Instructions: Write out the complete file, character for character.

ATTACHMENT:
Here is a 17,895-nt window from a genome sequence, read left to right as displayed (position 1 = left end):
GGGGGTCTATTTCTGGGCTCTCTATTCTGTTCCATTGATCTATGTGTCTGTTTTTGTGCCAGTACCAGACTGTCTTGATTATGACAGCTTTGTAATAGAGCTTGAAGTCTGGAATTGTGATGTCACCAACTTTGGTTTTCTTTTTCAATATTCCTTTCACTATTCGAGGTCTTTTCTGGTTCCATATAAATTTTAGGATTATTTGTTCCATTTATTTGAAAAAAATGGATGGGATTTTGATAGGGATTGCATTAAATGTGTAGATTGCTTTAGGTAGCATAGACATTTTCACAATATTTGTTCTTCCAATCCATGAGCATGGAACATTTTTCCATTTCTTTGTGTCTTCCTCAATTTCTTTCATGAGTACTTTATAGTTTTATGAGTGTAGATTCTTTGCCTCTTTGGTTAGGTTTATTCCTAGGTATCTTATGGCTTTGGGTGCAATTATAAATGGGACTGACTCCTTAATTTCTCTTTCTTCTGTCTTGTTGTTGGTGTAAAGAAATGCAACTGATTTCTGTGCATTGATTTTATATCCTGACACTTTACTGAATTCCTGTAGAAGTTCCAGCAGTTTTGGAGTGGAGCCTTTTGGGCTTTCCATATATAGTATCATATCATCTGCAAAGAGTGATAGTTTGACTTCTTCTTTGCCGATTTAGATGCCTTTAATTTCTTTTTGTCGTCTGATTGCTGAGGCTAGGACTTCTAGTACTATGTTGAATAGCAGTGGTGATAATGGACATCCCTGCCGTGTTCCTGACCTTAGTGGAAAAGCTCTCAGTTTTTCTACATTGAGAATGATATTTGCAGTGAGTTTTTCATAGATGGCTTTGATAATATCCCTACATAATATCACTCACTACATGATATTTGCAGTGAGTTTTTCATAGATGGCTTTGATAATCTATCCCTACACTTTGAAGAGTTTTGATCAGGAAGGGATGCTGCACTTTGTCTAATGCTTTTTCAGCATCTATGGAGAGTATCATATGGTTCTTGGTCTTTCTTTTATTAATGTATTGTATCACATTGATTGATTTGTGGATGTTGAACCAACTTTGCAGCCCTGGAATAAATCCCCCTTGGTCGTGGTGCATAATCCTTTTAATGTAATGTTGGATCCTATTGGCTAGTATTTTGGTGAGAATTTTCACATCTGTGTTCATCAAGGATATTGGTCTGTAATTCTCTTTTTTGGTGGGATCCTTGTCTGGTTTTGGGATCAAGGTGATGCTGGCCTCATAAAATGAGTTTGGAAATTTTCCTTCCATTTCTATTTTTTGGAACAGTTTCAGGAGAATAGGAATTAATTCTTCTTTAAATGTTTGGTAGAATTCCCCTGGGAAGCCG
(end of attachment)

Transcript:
Here is a 17,895-nt window from a genome sequence, read left to right as displayed (position 1 = left end):
GGGGGTCTATTTCTGGGCTCTCTATTCTGTTCCATTGATCTATGTGTCTGTTTTTGTGCCAGTACCAGACTGTCTTGATTATGACAGCTTTGTAATAGAGCTTGAAGTCTGGAATTGTGATGTCACCAACTTTGGTTTTCTTTTTCAATATTCCTTTCACTATTCGAGGTCTTTTCTGGTTCCATATAAATTTTAGGATTATTTGTTCCATTTATTTGAAAAAAATGGATGGGATTTTGATAGGGATTGCATTAAATGTGTAGATTGCTTTAGGTAGCATAGACATTTTCACAATATTTGTTCTTCCAATCCATGAGCATGGAACATTTTTCCATTTCTTTGTGTCTTCCTCAATTTCTTTCATGAGTACTTTATAGTTTTATGAGTGTAGATTCTTTGCCTCTTTGGTTAGGTTTATTCCTAGGTATCTTATGGCTTTGGGTGCAATTATAAATGGGACTGACTCCTTAATTTCTCTTTCTTCTGTCTTGTTGTTGGTGTAAAGAAATGCAACTGATTTCTGTGCATTGATTTTATATCCTGACACTTTACTGAATTCCTGTAGAAGTTCCAGCAGTTTTGGAGTGGAGCCTTTTGGGCTTTCCATATATAGTATCATATCATCTGCAAAGAGTGATAGTTTGACTTCTTCTTTGCCGATTTAGATGCCTTTAATTTCTTTTTGTCGTCTGATTGCTGAGGCTAGGACTTCTAGTACTATGTTGAATAGCAGTGGTGATAATGGACATCCCTGCCGTGTTCCTGACCTTAGTGGAAAAGCTCTCAGTTTTTCTACATTGAGAATGATATTTGCAGTGAGTTTTTCATAGATGGCTTTGATAATATCCCTACATAATATCACTCACTACATGATATTTGCAGTGAGTTTTTCATAGATGGCTTTGATAATCTATCCCTACACTTTGAAGAGTTTTGATCAGGAAGGGATGCTGCACTTTGTCTAATGCTTTTTCAGCATCTATGGAGAGTATCATATGGTTCTTGGTCTTTCTTTTATTAATGTATTGTATCACATTGATTGATTTGTGGATGTTGAACCAACTTTGCAGCCCTGGAATAAATCCCCCTTGGTCGTGGTGCATAATCCTTTTAATGTAATGTTGGATCCTATTGGCTAGTATTTTGGTGAGAATTTTCACATCTGTGTTCATCAAGGATATTGGTCTGTAATTCTCTTTTTTGGTGGGATCCTTGTCTGGTTTTGGGATCAAGGTGATGCTGGCCTCATAAAATGAGTTTGGAAATTTTCCTTCCATTTCTATTTTTTGGAACAGTTTCAGGAGAATAGGAATTAATTCTTCTTTAAATGTTTGGTAGAATTCCCCTGGGAAGCCG